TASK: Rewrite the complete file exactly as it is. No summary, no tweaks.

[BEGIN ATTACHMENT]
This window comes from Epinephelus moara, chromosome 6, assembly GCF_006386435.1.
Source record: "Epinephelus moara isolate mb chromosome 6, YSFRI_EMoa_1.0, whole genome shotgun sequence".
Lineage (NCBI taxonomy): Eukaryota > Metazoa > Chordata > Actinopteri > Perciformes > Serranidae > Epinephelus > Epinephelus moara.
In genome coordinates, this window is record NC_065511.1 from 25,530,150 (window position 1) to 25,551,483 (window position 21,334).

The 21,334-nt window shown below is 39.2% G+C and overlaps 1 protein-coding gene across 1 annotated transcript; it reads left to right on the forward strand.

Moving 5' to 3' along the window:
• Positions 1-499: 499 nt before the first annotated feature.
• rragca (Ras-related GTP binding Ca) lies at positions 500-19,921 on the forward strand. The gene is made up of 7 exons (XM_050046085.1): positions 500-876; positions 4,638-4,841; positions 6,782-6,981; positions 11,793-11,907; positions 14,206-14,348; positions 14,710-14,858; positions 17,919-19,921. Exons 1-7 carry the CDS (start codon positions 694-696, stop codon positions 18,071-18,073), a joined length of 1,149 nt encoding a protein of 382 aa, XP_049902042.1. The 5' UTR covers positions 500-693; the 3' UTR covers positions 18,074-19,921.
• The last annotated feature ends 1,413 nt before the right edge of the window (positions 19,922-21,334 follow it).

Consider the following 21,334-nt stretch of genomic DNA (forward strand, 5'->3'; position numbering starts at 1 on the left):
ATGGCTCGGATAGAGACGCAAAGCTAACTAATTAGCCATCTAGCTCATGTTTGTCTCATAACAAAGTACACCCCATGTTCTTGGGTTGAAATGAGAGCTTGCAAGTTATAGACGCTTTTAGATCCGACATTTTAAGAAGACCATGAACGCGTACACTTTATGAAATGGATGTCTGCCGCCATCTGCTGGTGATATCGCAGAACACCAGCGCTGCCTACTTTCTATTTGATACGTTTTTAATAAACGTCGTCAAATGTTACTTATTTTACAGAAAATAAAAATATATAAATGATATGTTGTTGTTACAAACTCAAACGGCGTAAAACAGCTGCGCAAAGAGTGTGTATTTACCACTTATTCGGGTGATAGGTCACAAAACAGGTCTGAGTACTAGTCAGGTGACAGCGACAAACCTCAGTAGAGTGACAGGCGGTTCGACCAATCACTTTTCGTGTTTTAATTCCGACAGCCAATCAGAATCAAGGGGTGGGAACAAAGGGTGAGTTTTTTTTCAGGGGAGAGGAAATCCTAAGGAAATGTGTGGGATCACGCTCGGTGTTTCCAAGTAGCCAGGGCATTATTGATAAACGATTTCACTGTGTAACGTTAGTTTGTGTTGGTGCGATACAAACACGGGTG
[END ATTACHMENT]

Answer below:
This window comes from Epinephelus moara, chromosome 6, assembly GCF_006386435.1.
Source record: "Epinephelus moara isolate mb chromosome 6, YSFRI_EMoa_1.0, whole genome shotgun sequence".
Lineage (NCBI taxonomy): Eukaryota > Metazoa > Chordata > Actinopteri > Perciformes > Serranidae > Epinephelus > Epinephelus moara.
In genome coordinates, this window is record NC_065511.1 from 25,530,150 (window position 1) to 25,551,483 (window position 21,334).

The 21,334-nt window shown below is 39.2% G+C and overlaps 1 protein-coding gene across 1 annotated transcript; it reads left to right on the forward strand.

Moving 5' to 3' along the window:
• Positions 1-499: 499 nt before the first annotated feature.
• rragca (Ras-related GTP binding Ca) lies at positions 500-19,921 on the forward strand. The gene is made up of 7 exons (XM_050046085.1): positions 500-876; positions 4,638-4,841; positions 6,782-6,981; positions 11,793-11,907; positions 14,206-14,348; positions 14,710-14,858; positions 17,919-19,921. Exons 1-7 carry the CDS (start codon positions 694-696, stop codon positions 18,071-18,073), a joined length of 1,149 nt encoding a protein of 382 aa, XP_049902042.1. The 5' UTR covers positions 500-693; the 3' UTR covers positions 18,074-19,921.
• The last annotated feature ends 1,413 nt before the right edge of the window (positions 19,922-21,334 follow it).

Consider the following 21,334-nt stretch of genomic DNA (forward strand, 5'->3'; position numbering starts at 1 on the left):
ATGGCTCGGATAGAGACGCAAAGCTAACTAATTAGCCATCTAGCTCATGTTTGTCTCATAACAAAGTACACCCCATGTTCTTGGGTTGAAATGAGAGCTTGCAAGTTATAGACGCTTTTAGATCCGACATTTTAAGAAGACCATGAACGCGTACACTTTATGAAATGGATGTCTGCCGCCATCTGCTGGTGATATCGCAGAACACCAGCGCTGCCTACTTTCTATTTGATACGTTTTTAATAAACGTCGTCAAATGTTACTTATTTTACAGAAAATAAAAATATATAAATGATATGTTGTTGTTACAAACTCAAACGGCGTAAAACAGCTGCGCAAAGAGTGTGTATTTACCACTTATTCGGGTGATAGGTCACAAAACAGGTCTGAGTACTAGTCAGGTGACAGCGACAAACCTCAGTAGAGTGACAGGCGGTTCGACCAATCACTTTTCGTGTTTTAATTCCGACAGCCAATCAGAATCAAGGGGTGGGAACAAAGGGTGAGTTTTTTTTCAGGGGAGAGGAAATCCTAAGGAAATGTGTGGGATCACGCTCGGTGTTTCCAAGTAGCCAGGGCATTATTGATAAACGATTTCACTGTGTAACGTTAGTTTGTGTTGGTGCGATACAAACACGGGTG